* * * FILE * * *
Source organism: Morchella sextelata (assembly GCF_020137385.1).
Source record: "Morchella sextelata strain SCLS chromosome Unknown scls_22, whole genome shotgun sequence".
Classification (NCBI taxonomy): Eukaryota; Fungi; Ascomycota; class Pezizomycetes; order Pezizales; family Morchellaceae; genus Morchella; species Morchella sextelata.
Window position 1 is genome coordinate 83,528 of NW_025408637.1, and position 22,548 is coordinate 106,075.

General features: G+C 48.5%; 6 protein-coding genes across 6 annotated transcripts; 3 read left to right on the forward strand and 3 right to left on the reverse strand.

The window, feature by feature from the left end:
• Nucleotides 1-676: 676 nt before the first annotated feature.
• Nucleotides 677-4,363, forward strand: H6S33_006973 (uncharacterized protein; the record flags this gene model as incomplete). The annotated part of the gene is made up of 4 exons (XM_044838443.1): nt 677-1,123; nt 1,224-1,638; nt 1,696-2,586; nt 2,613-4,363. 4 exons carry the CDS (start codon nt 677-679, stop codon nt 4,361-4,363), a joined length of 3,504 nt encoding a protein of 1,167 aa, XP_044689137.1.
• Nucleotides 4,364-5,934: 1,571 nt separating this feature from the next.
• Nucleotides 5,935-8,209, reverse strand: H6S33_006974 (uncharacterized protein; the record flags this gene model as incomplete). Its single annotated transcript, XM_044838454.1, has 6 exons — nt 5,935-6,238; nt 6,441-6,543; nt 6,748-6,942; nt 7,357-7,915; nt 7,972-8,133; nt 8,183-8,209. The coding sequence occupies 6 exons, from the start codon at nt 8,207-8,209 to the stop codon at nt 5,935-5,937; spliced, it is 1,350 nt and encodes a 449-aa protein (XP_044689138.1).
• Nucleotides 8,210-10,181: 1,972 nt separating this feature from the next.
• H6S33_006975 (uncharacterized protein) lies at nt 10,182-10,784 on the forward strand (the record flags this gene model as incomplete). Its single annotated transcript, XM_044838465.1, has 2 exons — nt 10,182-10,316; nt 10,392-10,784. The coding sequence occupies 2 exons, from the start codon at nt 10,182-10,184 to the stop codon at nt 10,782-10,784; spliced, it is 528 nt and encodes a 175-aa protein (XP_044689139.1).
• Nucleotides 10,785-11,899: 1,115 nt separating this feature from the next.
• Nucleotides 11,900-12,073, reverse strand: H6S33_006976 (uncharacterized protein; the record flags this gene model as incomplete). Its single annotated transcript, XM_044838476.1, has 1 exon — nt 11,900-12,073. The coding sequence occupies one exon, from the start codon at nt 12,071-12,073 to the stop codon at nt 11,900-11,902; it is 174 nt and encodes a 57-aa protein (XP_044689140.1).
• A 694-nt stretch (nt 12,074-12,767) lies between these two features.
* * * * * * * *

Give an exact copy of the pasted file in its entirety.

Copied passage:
Source organism: Morchella sextelata (assembly GCF_020137385.1).
Source record: "Morchella sextelata strain SCLS chromosome Unknown scls_22, whole genome shotgun sequence".
Classification (NCBI taxonomy): Eukaryota; Fungi; Ascomycota; class Pezizomycetes; order Pezizales; family Morchellaceae; genus Morchella; species Morchella sextelata.
Window position 1 is genome coordinate 83,528 of NW_025408637.1, and position 22,548 is coordinate 106,075.

General features: G+C 48.5%; 6 protein-coding genes across 6 annotated transcripts; 3 read left to right on the forward strand and 3 right to left on the reverse strand.

The window, feature by feature from the left end:
• Nucleotides 1-676: 676 nt before the first annotated feature.
• Nucleotides 677-4,363, forward strand: H6S33_006973 (uncharacterized protein; the record flags this gene model as incomplete). The annotated part of the gene is made up of 4 exons (XM_044838443.1): nt 677-1,123; nt 1,224-1,638; nt 1,696-2,586; nt 2,613-4,363. 4 exons carry the CDS (start codon nt 677-679, stop codon nt 4,361-4,363), a joined length of 3,504 nt encoding a protein of 1,167 aa, XP_044689137.1.
• Nucleotides 4,364-5,934: 1,571 nt separating this feature from the next.
• Nucleotides 5,935-8,209, reverse strand: H6S33_006974 (uncharacterized protein; the record flags this gene model as incomplete). Its single annotated transcript, XM_044838454.1, has 6 exons — nt 5,935-6,238; nt 6,441-6,543; nt 6,748-6,942; nt 7,357-7,915; nt 7,972-8,133; nt 8,183-8,209. The coding sequence occupies 6 exons, from the start codon at nt 8,207-8,209 to the stop codon at nt 5,935-5,937; spliced, it is 1,350 nt and encodes a 449-aa protein (XP_044689138.1).
• Nucleotides 8,210-10,181: 1,972 nt separating this feature from the next.
• H6S33_006975 (uncharacterized protein) lies at nt 10,182-10,784 on the forward strand (the record flags this gene model as incomplete). Its single annotated transcript, XM_044838465.1, has 2 exons — nt 10,182-10,316; nt 10,392-10,784. The coding sequence occupies 2 exons, from the start codon at nt 10,182-10,184 to the stop codon at nt 10,782-10,784; spliced, it is 528 nt and encodes a 175-aa protein (XP_044689139.1).
• Nucleotides 10,785-11,899: 1,115 nt separating this feature from the next.
• Nucleotides 11,900-12,073, reverse strand: H6S33_006976 (uncharacterized protein; the record flags this gene model as incomplete). Its single annotated transcript, XM_044838476.1, has 1 exon — nt 11,900-12,073. The coding sequence occupies one exon, from the start codon at nt 12,071-12,073 to the stop codon at nt 11,900-11,902; it is 174 nt and encodes a 57-aa protein (XP_044689140.1).
• A 694-nt stretch (nt 12,074-12,767) lies between these two features.